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Music Capital

Part 5

In 1997 I took a very intelligent and wealthy thirty-something Japanese lady on a personal tour of Manchester. Her money came from her own job in the financial sector in Tokyo. She had come over to Manchester in homage to Oasis and had hired me and a taxi to show her round the landmarks associated with the group. As we came to the group's home suburb of Burnage, she sighed and looked about her. " Ah," she said, " I think this one of the most beautiful places I've ever seen in the world." The taxi driver nearly swerved in to tree. I didn't know what to say. If, reader, you are not from Manchester then take a rather dull suburb with a reputation for, well, nothing, in your city or town and that's Burnage. OK, on that particular May day the sun was shining, the cherries were in blossom, the houses looked neat and the gardens immaculate but still the view was hardly that across the bay of Naples. It is the power of a band like Oasis that they can draw individuals thousands of miles across the globe and put a mist over their eyes.

Oasis The group began life when Paul McQuigan, Paul Arthurs and Tony McCarroll, respectively bass, guitar and drums, had decided to group together and form a band which took many names including Rain. By August 1991 they had changed their name to Oasis, drafted in the stroppy, strutting Liam Gallagher as singer, and got a gig at Manchester's academy of new bands, The Boardwalk. They played poorly in front of a small crowd of unimpressed people. In the audience was Noel Gallagher, Liam's older brother and the recently returned redundant roadie of the Inspiral Carpets. Noel, shocked to see his brother on stage, as it were, before him, approached the band shortly after and offered to make them all successful if they did it his way and played his songs. This they agreed to do after hearing Live Forever.

They then started to tour and began making a name for themselves as much by their Spinal Tap rock and roll attitude to gigging and touring as for their music. The group's ability to brawl and drink and offer middle England unpalatable anecdotes concerning drug taking proved invaluable in giving them a profile. This has always been a characteristic of the group. Noel Gallagher frequently playing the press at least as well as he plays guitar. The classic case would be later in the the group's career when the single Do you know what I mean? would fly straight to number 1 the day after Noel had appeared on the front page of many 'papers repeating Lennon's "we're bigger than Christ" statement.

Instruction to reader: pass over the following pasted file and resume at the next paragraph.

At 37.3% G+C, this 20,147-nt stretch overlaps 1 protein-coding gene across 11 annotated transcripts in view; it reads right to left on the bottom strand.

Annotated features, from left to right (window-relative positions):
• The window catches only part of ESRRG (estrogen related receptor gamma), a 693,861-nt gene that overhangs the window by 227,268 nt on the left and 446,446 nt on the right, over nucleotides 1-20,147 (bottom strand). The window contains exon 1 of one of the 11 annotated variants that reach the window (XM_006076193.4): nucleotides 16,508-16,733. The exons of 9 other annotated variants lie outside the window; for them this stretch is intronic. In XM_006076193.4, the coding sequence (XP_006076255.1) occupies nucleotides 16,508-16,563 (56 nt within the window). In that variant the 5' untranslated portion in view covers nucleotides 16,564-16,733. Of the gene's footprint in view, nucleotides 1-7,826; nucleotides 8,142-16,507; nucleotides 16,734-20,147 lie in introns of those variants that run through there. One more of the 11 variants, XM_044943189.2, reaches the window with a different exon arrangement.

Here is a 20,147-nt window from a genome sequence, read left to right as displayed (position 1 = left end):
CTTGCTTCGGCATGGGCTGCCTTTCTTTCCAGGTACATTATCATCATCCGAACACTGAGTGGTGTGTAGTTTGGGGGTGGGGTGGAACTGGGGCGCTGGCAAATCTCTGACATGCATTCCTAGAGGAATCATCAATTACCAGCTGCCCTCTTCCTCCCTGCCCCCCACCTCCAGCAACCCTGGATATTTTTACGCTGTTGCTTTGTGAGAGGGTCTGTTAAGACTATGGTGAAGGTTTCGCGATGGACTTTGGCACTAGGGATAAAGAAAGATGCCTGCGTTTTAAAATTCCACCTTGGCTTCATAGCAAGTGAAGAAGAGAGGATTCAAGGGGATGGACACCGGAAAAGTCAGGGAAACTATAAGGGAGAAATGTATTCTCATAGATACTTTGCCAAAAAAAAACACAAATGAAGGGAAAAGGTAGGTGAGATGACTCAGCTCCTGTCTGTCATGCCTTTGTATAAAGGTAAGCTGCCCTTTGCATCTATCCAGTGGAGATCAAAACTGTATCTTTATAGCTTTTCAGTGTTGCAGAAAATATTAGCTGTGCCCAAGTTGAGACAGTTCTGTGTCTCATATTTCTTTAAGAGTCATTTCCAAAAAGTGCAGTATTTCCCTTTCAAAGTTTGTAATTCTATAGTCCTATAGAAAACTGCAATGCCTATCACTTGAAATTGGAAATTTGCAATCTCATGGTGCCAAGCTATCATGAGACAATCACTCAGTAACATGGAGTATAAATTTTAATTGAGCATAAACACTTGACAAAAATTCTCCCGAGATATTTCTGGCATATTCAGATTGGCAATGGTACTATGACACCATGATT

Definitely Maybe In May 1993 Alan McGhee of Creation Records saw the group live at King Tut's Wah Wah Club in Glasgow and signed them up shortly after. In September 1994 Definitely Maybe entered the album charts at number 1. Linked with the wimpish Britrock of the time Oasis appeared as far more rugged and real. Several of the singles off the album had chart success and the group started to grow internationally. The group had their first number one single with Some Might Say in May 1995. By October the critically acclaimed album What's The Story, Morning Glory? was at number 1. It was the fastest selling British album of all time. This superb collection of crowd pleasers - Wonderwall, She's Electric - and hard edged scorching, rabble rousers - such as the title track - firmly established the reputation of the band. With Noel Gallagher an obvious admirer of and borrower from the Beatles, the group also revived interest and sales in that group amongst a new generation. The concerts got bigger and bigger with the record sales - on one occasion Oasis headlined Knebworth playing in front of 120,000 dedicated followers.

But what was the appeal? First and foremost the songs were excellent and exciting. But the band were also boys from the council house next door. They were recognisable in all their flawed glory to tens of thousands up and down the country. Get your mates together for a laugh, drink some beer, talk about football, come up with some cracking songs and make a million. Easy.

Oasis A further quality to the music was its rare ability to unite the generations. Young children and grannies sang along to Wonderwall and Don't look back in anger, as much as twenty and thirty year olds. This widespread appeal was of course just the sort of thing to condemn the band in the eyes of goatee bearded pop music commentators as somehow showing the band as less than serious. All those sales and all that worldwide adulation was considered vulgar. They missed the point. Again during 1997 I took a tour of German High School pupils around Manchester as part of a music tour. At the end of the tour I gave them a sheet of paper containing the words of different Mancunian songs. The group chose Wonderwall to sing and sang it straight through, off by heart, without once glancing at the words.

The third album Be Here Now was a big disappointment. Over-produced, formulaic and literally too noisy; it seemed as though it had been written without much care or thought. Only live did the tracks have any life to them. Despite this it eclipsed What's the Story in terms of quick sales selling 621,000 copies in its first four days of release.

It is with great expectation that the huge Oasis fanbase awaits the fourth album later this year. Meanwhile the group still makes all the newspapers. In August 1999 it was the departure of the two final original members McGuigan and Arthurs, leaving only the Gallagher brothers, that sprinkled gallons of ink and hours of airtime across the media. What is certain is that we haven't heard the last of Oasis.

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